Protests have jumped 87 percent to a record 2,475 in the fiscal year ended Sept. 30 from fiscal 2006, which may be partly due to increased competition over declining awards in recent years. U.S. contracts fell about 4 percent to $512 billion last year from fiscal 2010, according to data compiled by Bloomberg.
The U.S. Air Force was set to deliver aircraft to the Afghan military in April. Its suppliers have only now started building them — after the contract was contested, canceled, re-bid, re-awarded, and contested yet again. Instead, they won’t be delivered until mid- to late 2014, as the U.S. plans to withdraw the last of its combat troops from Afghanistan.
The Air Force contract, with a maximum value of $950 million, was awarded to closely held Sierra Nevada Corp. and Brazilian subcontractor Embraer in December 2011. It has since been protested by Beechcraft. At the U.S. Forest Service, a protest of a contract for up to seven air tankers used to drop flame retardant means the 2013 wildfire season may be over by the time the planes are flying, said a spokesman for Sen. Mark Udall, D-Colo. Sierra Nevada officials had planned to supply the first of Embraer’s 20 turboprop aircraft in April 2013, said Taco Gilbert, a vice president at Sparks, Nev.-based Sierra Nevada, which is providing avionics and instruction under the contract.
For companies such as closely held Beechcraft, securing contracts is key as the Pentagon and other agencies slow spending. The company’s direct military contracts plunged about 68 percent to $331 million in fiscal 2012 from fiscal 2009, according to data compiled by Bloomberg. Beechcraft announced on Feb. 19 that it had emerged from bankruptcy protection. For Embraer, the award is a coup. The company is trying to tap the U.S. military market and expand its defense unit, which produced 15 percent of its 2011 sales.
There’s little the agencies can do to prevent the automatic, 100-day work delays triggered by protests to the U.S. Government Accountability Office, which arbitrates contract disputes. As a last-ditch effort, the government can supersede the stays with an override, which requires the officials to justify an urgent need or show that it’s in the best interest of U.S. taxpayers.
There have been no significant changes to the automatic delays in almost two decades. Congress in 2009 requested that GAO assess whether frivolous protests were rising. The office responded that attempts to discourage those challenges might backfire by adding costs and deterring “good-faith protests.”
Protests can serve as checks and balances to a sometimes opaque and flawed contracting process.
A prime example is the Air Force’s attempt to procure aerial refueling tankers. Chicago-based Boeing eventually prevailed against competitors European Aeronautic, Defence & Space Co. and Northrop Grumman.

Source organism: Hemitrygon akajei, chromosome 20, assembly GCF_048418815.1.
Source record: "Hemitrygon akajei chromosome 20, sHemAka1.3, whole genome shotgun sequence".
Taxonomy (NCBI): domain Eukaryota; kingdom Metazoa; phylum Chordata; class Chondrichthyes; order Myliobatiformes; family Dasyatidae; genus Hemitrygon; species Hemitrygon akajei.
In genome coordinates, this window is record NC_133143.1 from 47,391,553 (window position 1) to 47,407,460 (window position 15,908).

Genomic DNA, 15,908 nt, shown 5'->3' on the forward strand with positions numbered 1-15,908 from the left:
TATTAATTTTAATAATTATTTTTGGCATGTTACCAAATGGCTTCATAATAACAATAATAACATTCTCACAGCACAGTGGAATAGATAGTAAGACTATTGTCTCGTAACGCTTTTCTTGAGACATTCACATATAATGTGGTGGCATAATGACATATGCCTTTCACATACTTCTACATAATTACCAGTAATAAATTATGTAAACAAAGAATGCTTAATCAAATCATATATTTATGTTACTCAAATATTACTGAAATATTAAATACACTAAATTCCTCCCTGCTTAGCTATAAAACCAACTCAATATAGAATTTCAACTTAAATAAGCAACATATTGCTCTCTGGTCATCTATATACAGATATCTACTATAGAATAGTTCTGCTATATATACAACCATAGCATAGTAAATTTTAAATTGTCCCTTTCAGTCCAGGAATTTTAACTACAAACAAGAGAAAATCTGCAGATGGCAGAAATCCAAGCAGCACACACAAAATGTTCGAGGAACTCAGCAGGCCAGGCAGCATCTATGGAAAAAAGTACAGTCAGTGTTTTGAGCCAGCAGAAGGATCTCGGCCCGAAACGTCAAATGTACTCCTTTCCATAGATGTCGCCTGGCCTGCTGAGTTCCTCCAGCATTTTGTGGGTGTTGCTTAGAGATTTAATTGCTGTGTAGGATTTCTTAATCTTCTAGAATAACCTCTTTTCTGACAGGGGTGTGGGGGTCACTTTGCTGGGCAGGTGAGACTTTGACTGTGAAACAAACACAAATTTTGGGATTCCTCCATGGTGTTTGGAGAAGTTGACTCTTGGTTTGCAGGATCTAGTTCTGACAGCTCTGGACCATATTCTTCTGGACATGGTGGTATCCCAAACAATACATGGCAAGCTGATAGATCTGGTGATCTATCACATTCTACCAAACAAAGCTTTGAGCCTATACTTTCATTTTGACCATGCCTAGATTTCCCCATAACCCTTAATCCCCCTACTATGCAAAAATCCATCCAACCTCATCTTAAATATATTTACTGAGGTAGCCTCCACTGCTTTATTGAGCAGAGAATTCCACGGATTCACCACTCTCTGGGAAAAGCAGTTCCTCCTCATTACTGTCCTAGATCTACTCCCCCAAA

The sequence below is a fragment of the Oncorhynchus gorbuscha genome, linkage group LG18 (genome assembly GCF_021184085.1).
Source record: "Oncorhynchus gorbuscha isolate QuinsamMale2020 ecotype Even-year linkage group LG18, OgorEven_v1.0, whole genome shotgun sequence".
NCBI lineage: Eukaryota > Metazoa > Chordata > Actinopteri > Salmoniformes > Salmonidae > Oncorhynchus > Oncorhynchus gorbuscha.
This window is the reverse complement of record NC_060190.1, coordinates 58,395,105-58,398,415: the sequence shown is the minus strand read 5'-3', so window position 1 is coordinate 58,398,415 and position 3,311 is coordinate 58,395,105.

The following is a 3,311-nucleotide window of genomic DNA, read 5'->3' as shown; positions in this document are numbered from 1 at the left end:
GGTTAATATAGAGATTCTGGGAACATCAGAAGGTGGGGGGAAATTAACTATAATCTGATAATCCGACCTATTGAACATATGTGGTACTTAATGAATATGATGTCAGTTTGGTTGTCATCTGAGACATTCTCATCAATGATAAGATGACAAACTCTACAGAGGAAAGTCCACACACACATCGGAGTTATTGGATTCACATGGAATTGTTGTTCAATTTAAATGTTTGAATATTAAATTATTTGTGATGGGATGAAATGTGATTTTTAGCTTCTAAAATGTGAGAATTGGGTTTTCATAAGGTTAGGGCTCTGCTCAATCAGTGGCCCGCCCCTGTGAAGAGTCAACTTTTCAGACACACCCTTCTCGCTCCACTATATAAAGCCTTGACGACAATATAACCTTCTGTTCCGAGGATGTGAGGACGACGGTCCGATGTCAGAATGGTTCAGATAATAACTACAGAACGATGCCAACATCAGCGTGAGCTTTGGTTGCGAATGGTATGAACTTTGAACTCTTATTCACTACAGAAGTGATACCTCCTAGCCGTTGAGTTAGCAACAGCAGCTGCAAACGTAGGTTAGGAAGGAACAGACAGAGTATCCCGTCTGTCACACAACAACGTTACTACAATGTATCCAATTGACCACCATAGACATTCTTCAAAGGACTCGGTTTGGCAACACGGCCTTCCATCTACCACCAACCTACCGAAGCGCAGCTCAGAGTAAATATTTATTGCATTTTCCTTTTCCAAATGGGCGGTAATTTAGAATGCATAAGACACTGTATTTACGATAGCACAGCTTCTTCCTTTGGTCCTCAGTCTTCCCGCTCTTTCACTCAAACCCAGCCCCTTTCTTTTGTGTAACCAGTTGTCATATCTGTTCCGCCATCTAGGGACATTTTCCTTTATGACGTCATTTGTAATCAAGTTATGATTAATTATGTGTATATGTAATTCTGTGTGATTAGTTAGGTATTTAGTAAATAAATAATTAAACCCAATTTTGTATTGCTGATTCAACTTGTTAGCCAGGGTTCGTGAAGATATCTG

Boeing’s first attempt at the $35 billion contract was derailed in 2004 by a scandal involving former top Air Force procurement official Darleen Druyun and then-Boeing Chief Financial Officer Michael Sears. Sears offered Druyun a job in October 2002 during the initial tanker negotiations. She was hired in January 2003. Sears and Druyun were convicted of violating federal conflict-of-interest laws.
Boeing was awarded the contract in February 2011, about 10 years after the Air Force first proposed the tanker-replacement program.
In March, the Air Force chose to override the latest protest from Wichita, Kansas-based Beechcraft, authorizing Sierra and subcontractor Embraer to resume work. Beechcraft has called the override unjustified, saying in a statement that the Air Force’s decision would lead to higher costs to taxpayers. It lost its challenge of the override at the U.S. Court of Federal Claims. The GAO has until June 17 to make a decision on the company’s protest of the contract.
Agency officials rarely use overrides. Even as protests soared, overrides have dropped by almost half to 33 in fiscal 2012 from 62 in fiscal 2006, according to GAO data obtained through a Freedom of Information Act request. Their waning popularity may be a result of increasing scrutiny from the Court of Federal Claims, which has let agencies know that it’s “not going to give them a free pass,” said Daniel Forman, a partner and co-chairman of the government contracting unit at the Washington-based law firm Crowell & Moring LLP.
Sue Payton, who was assistant secretary for acquisition at the Air Force from 2006 to 2009, said she used to build potential delays into the timeline for planning contracts. “Getting the requirements right up front saves you from protest hell,” Payton said.
The most effective way of avoiding challenges, though, is making sure the contracting process is fair and complete from beginning to end, according to current and former military officials. The Army tries to deter protests with contract solicitations that are “thoroughly scrubbed” to make sure they are clear, concise and compliant with federal regulations, said Matthew Bourke, a spokesman for the service. It also works to keep “a very open dialog with our industry partners,” he said in an e-mail.
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Thursday, June 6, 2013
Doth we protest too much? Methinks not
Protests delay Air Force contracts for firefighting, war planes